Turks and Caicos Architects & Building Designers
The Turks and Caicos is home to several architectural and design firms, many of which have been operating for decades. Due to the expanding tourism and luxury residential development market, most architects and structural engineers are based on the island of Providenciales.
After the construction stage is begun, engineers may also be able to monitor and inspect the progress to ensure that the plans and building code are followed.
Quite a few of the more-expansive resorts and luxury homes in the Turks and Caicos were designed by one of the larger international architectural agencies. These companies work with a local firm to obtain the necessary Turks and Caicos approvals and permits.
One important consideration with foreign architectural firms is their possible lack of knowledge of locally available materials, skilled labor, equipment, and building codes. An architect based in the Turks and Caicos will have a much better working understanding of what designs and materials are best suited to the islands.
Popular Architecture and Design
Modern British Colonial and Caribbean contemporary are popular styles in the Turks and Caicos today.
Another architectural design in the country is a Caribbean and Mediterranean blend, which combines, flowing poured concrete walls with clay tiles roofs and flooring.
Before settling on a style, we advise touring the residential regions on Providenciales, including Leeward, Turtle Cove, Chalk Sound, Silly Creek, and Turtle Tail. These coastal areas are home to a wide array of designs and features.
Solar and Alternative Energy
Another consideration is alternative and green energy sources, and how they may be incorporated into home and landscaping designs. The costs of such installations continue to fall, and is approaching the point where they may be financially viable in the Turks and Caicos. As a tropical archipelago, air temperatures in the Turks and Caicos are often high. The layout, windows, and materials used in a structure can greatly affect indoor temperature and efficiency of a home, whether air conditioning is intended to be used or not.
With current feedback policies with local electricity provider Fortis, it’s possible to approach a near zero cost electric bill for a household with a reasonable photovoltaic array if the residence is designed and appliances are selected with energy efficiency in mind.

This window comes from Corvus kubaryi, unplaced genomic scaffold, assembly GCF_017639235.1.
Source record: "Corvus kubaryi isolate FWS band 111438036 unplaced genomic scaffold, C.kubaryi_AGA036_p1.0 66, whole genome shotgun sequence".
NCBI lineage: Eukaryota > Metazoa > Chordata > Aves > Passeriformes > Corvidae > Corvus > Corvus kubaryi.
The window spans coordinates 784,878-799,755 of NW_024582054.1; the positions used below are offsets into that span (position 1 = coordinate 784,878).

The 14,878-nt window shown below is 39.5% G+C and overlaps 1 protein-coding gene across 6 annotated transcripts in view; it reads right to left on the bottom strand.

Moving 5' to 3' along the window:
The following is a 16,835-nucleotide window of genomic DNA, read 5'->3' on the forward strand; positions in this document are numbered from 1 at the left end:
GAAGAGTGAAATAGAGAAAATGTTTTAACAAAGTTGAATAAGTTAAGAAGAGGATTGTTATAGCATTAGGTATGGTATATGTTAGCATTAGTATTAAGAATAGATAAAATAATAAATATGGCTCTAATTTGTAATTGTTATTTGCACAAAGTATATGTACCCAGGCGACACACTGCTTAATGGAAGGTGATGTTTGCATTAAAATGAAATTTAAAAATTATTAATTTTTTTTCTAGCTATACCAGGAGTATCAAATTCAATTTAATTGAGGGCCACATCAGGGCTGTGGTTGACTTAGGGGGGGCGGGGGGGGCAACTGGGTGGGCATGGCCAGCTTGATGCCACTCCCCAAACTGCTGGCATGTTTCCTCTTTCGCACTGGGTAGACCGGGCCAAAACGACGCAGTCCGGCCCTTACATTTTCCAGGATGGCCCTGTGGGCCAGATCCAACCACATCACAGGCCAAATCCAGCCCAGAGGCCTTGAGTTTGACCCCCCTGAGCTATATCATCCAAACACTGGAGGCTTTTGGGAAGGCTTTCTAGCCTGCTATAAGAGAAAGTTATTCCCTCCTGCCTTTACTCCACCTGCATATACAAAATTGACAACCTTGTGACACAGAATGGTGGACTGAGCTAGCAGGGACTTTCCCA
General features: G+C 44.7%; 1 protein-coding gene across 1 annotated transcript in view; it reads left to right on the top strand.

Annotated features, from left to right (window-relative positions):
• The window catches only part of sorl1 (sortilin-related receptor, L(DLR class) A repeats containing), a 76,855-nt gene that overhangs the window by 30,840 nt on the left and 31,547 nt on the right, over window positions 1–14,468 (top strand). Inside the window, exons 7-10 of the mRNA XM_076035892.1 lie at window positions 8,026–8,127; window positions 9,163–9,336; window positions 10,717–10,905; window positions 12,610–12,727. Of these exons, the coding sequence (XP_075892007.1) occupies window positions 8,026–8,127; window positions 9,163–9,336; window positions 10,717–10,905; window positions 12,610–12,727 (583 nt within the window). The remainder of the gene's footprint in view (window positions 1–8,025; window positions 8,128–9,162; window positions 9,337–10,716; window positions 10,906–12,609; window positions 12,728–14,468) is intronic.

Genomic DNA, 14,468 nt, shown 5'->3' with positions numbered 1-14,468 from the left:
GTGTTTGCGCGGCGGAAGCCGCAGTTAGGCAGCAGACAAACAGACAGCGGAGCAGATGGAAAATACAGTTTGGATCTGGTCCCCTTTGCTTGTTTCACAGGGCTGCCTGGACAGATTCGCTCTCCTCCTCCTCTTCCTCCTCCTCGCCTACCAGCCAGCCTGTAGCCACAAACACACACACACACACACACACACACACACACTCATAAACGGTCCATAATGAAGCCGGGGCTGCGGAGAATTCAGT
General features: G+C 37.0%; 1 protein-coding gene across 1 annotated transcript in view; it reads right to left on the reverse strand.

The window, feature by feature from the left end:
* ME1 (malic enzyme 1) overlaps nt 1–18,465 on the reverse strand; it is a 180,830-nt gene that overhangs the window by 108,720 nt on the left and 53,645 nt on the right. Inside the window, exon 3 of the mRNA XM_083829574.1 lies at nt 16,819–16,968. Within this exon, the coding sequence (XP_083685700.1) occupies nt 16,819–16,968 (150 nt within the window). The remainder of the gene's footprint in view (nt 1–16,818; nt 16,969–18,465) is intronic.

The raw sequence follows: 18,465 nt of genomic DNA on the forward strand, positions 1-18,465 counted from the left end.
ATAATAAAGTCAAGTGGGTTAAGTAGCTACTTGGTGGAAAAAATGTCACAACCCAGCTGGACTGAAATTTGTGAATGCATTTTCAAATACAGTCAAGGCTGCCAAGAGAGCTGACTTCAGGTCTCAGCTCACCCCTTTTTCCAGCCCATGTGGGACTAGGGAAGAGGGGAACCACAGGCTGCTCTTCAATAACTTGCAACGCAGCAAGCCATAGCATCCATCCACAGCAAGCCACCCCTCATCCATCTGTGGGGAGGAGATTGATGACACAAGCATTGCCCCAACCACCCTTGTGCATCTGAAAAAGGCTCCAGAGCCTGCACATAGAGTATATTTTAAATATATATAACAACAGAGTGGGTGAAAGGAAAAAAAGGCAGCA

When creating your dream home or project, it may make sense to begin working with an interior designer early in the planning stage.
There’s an increasing number of design firms dedicated to the luxury villa industry, and they’re able to take care of the design, installation and importation of fragile furniture and art.
Choosing an Architect
Many local architects have been practicing in the Turks and Caicos Islands for over a decade. Several have amassed impressive project portfolios of local houses, hotels, and resorts of their designs.
Depending on the type of project, and architect may engage the services of a specialist consultant. This is especially important for projects involving the marine environment (such as marinas and private docks).
Turks and Caicos Building Code
The local building code is similar to the Florida Miami-Dade County building code in the United States. Buildings must be constructed using hurricane-resistant materials, such as storm-proof windows.
The electrical code is comparable to the U.S. National Electrical Code. Electricity is 120v, 60Hz with North American style plugs and receptacles.
The local plumbing standard is based on the International Plumbing Code (IPC), with some exceptions, notably in regard to venting.
Some points to consider:
- A cistern is mandatory in new construction. Unlike in some U.S. states (such as Oregon and Utah), no permit is required to collect rainwater.
- Wood frame construction is generally prohibited. Some structures, such as gazebos and palapas, are excluded.
Customs Duties and Building Materials
Customs duties in the Turks and Caicos generally range from 10% to 30% (with an additional 7.5% customs processing fee).
Cement carries a 0% duty rate, and concrete blocks, plywood, and basic dimensional wood is 10%.
It's important to understand that similar items have different duties. For example, ceramic floor tiles carry a 10% duty rate, whereas glass tiles, carpets, and carpet tiles are assessed at 30%. Different types of wood, and whether rough or processed, also have different rates.
In addition, white goods (domestic major appliances) and smaller household appliances normally have a duty rate of 30%. Energy Star qualified units have a reduced rate of 15%.
Persons holding Turks and Caicos Islander Status (previously titled ‘Belongership’) are afforded additional allowances and considerations on stamp duty and customs duty on their first residence. See Citizenship and Residency for information on the various residency statuses in the Turks and Caicos.